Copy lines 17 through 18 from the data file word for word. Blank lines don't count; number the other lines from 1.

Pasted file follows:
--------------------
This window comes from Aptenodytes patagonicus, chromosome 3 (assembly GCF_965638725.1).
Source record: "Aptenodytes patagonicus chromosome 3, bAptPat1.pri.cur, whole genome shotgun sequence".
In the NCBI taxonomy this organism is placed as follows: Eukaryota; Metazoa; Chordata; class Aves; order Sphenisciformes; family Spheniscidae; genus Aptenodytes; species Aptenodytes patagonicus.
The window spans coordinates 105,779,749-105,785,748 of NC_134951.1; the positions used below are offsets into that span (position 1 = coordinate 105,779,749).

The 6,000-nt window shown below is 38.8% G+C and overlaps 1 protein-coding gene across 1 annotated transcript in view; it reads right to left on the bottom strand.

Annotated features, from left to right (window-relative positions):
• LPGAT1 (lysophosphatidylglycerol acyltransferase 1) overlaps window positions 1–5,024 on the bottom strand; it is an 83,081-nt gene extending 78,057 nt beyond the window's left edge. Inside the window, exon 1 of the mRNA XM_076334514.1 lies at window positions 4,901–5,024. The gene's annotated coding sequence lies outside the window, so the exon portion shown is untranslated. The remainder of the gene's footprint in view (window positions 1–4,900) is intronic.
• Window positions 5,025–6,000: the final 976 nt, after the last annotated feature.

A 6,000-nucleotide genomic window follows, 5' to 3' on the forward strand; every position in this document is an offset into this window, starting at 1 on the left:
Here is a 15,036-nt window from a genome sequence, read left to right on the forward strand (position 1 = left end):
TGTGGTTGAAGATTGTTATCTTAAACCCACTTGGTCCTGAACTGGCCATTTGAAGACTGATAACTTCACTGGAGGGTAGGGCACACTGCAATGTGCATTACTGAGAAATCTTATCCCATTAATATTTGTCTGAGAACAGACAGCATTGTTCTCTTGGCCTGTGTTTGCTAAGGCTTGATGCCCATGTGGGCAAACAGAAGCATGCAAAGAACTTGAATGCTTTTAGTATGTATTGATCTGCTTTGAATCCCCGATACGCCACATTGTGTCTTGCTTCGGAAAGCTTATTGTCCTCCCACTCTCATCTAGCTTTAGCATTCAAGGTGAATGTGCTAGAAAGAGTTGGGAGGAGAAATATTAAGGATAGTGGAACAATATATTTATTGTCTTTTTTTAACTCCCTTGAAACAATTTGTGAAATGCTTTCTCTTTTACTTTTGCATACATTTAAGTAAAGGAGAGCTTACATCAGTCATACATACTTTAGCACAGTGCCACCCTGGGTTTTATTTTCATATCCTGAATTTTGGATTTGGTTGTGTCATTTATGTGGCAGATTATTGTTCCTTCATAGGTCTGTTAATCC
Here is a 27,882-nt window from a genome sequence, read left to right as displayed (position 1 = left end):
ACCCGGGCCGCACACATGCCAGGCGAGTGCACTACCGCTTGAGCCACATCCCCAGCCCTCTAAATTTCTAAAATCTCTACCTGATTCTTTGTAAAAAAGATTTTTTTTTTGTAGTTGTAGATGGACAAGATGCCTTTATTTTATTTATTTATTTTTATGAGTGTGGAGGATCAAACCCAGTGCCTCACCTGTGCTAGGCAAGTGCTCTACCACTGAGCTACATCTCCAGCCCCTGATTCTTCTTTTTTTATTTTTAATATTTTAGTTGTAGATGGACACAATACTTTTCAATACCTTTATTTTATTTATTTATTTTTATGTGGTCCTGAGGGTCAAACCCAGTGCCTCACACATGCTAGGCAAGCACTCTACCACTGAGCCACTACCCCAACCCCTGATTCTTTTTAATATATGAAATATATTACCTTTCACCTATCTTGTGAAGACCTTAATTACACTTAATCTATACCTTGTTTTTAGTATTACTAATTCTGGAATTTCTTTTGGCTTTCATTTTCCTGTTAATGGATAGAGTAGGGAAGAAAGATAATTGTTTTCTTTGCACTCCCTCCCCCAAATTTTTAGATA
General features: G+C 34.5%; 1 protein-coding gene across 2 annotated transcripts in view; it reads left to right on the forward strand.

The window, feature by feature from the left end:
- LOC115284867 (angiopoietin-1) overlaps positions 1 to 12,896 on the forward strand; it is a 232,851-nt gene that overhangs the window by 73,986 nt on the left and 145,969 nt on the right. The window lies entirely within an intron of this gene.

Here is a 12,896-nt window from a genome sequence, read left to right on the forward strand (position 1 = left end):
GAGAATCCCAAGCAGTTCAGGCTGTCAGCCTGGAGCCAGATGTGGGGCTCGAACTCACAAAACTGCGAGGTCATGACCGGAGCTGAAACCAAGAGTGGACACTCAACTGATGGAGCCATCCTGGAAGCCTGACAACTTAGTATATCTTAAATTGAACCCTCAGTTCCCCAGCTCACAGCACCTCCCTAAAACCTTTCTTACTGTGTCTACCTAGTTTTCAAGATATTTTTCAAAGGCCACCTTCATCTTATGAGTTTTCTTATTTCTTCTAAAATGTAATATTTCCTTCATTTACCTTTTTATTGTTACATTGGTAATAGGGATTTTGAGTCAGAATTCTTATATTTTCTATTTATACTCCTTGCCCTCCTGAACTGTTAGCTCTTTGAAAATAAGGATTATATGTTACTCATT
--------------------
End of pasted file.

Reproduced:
Here is a 12,896-nt window from a genome sequence, read left to right on the forward strand (position 1 = left end):
GAGAATCCCAAGCAGTTCAGGCTGTCAGCCTGGAGCCAGATGTGGGGCTCGAACTCACAAAACTGCGAGGTCATGACCGGAGCTGAAACCAAGAGTGGACACTCAACTGATGGAGCCATCCTGGAAGCCTGACAACTTAGTATATCTTAAATTGAACCCTCAGTTCCCCAGCTCACAGCACCTCCCTAAAACCTTTCTTACTGTGTCTACCTAGTTTTCAAGATATTTTTCAAAGGCCACCTTCATCTTATGAGTTTTCTTATTTCTTCTAAAATGTAATATTTCCTTCATTTACCTTTTTATTGTTACATTGGTAATAGGGATTTTGAGTCAGAATTCTTATATTTTCTATTTATACTCCTTGCCCTCCTGAACTGTTAGCTCTTTGAAAATAAGGATTATATGTTACTCATT